Now is the time of year when most Illinois Baptist churches are preparing to promote and receive the annual “Mission Illinois Offering,” which is devoted to advancing the gospel among more than eight million lost people, right here in our state.
Most of the time when we describe our mission priorities here in Illinois, we talk about the desperate need for new churches, especially in northern Illinois, and in large, lost cities like Chicago. And indeed, the MIO is helping start about 25 new churches every year.
And many times we talk about the vast and strategic mission field of Illinois college campuses, where thousands and thousands of tomorrow’s American and international leaders are being trained, often with little or no exposure to the gospel. The MIO supports collegiate ministries too, on more than two dozen campuses.
MIO supports our greatest missionary asset: the local church.
Your gift through the Mission Illinois Offering also helps support the Christian Activity Center in East St. Louis, and human need ministries like disaster and hunger relief, and IBSA-coordinated mission trips from Illinois to the ends of the earth.
But I received a promotional e-mail the other day that reminded me we often don’t talk enough about one of the most important ministries that the MIO makes possible—the ongoing investment of our missionaries and staff in the health and evangelistic growth of IBSA churches. Local churches are our greatest missionary asset as Illinois Baptists, and our investment in their health, growth, and leaders is as important as planting new churches, reaching college campuses, or meeting human and spiritual needs.
The e-mail was from a church consulting firm. It offered training over a 3-day period on topics like church health models, conflict resolution, overcoming barriers to church growth, and individual church leader development. I thought to myself, ‘That’s what our staff does all the time!”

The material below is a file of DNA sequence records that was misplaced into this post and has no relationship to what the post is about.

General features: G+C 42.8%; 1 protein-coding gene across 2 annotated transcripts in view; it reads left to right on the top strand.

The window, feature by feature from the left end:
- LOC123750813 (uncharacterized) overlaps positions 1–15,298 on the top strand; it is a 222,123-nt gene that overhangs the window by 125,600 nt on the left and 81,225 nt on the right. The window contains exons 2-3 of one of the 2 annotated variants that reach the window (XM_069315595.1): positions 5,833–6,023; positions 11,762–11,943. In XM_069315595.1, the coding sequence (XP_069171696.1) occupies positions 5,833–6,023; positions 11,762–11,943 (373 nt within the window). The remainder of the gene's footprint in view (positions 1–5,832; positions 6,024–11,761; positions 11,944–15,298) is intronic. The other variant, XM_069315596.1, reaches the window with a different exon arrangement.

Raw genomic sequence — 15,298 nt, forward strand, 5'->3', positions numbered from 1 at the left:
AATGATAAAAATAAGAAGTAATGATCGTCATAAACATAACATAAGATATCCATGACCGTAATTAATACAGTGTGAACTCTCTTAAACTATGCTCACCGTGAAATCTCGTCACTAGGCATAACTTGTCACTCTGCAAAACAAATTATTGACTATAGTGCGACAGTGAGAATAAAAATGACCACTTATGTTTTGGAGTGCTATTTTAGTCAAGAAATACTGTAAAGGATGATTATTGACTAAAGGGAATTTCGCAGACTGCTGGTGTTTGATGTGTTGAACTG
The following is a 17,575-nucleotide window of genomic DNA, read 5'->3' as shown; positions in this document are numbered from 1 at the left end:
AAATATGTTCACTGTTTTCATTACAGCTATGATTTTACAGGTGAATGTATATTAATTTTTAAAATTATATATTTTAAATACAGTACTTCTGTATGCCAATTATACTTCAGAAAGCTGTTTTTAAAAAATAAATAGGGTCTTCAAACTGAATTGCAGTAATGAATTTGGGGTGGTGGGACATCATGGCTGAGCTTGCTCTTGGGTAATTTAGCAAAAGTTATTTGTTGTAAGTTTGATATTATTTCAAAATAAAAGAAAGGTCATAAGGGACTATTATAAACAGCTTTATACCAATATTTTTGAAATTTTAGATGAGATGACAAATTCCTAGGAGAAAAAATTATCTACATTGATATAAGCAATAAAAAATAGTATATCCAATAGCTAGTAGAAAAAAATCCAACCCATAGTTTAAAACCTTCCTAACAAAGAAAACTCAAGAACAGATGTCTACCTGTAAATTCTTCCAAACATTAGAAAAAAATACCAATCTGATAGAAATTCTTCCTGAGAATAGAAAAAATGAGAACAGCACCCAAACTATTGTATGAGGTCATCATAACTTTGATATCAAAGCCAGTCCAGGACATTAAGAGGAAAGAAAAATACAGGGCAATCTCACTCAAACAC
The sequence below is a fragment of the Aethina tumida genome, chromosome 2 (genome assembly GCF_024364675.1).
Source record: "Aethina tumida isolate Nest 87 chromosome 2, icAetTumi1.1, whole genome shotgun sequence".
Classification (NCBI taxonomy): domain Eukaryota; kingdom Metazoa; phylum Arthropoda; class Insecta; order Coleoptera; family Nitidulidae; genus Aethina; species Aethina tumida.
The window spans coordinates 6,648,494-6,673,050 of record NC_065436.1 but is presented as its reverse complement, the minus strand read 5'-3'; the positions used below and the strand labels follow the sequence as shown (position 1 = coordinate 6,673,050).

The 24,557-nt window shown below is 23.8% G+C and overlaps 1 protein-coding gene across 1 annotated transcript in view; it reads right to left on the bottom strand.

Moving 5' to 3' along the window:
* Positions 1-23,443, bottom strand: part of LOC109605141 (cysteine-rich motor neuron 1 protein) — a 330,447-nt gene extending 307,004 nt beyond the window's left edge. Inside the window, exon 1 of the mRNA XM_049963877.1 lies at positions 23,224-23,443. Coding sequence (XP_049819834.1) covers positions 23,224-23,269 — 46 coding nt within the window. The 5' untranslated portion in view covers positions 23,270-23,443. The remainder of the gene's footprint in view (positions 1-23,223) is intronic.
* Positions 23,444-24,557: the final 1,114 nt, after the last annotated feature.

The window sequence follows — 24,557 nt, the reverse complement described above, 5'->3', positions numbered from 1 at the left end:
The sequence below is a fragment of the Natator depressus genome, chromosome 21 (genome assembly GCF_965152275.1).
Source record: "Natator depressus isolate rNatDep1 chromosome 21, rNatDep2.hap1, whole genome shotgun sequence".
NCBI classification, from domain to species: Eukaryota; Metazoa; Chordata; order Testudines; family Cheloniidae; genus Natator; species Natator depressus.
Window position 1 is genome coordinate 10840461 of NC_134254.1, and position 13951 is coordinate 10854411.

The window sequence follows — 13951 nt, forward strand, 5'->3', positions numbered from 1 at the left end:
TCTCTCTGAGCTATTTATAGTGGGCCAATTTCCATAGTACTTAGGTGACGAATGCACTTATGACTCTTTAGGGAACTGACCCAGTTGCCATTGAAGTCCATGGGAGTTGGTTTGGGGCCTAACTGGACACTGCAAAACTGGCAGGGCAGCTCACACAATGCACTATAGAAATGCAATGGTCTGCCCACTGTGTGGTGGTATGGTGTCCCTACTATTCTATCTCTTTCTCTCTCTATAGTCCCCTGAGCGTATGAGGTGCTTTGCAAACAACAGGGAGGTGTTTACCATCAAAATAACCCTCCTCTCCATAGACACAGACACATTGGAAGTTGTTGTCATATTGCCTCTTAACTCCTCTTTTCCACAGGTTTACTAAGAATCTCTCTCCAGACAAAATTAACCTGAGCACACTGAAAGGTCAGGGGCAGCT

IBSA carefully measures our staff’s time investment in training and consulting with local churches. Consistently we have had direct consultation with 750-800 churches each year. Considering that ministry is delivered primarily by about 20 traveling staff, that means each staff member is serving an average of 40 churches, all year long!
But what really caught my attention about the church consulting firm’s letter was the cost of its 3-day training—$950 per student, with a minimum of 15 students. That would be over $14,000 for three days of help. To do that for 800 churches would cost more than $11 million. Our Mission Illinois Offering goal this year is $475,000.
I realize that’s not a precise apples-to-apples comparison, since Cooperative Program giving also funds our state mission work, and since IBSA does far more than training and consulting. But I hope it makes the point for you that it made for me. Every IBSA church has a staff of church health and growth consultants at its disposal, and their help is valuable! Your church’s gifts through the MIO and CP enable that staff to be available for your and hundreds of other IBSA churches—week in and week out.
Sometimes it’s awkward to ask for financial support. And maybe it’s a little easier to ask churches to support church planting and missions than to point to the “return on investment” that churches also receive through training and consulting. But if you stop and think about the value of what your church both receives and provides for other churches through your state missions giving, I hope it will make you want to give a truly generous gift through the Mission Illinois Offering this year.
Nate Adams is executive director of the Illinois Baptist State Association. Respond at IllinoisBaptist@IBSA.org.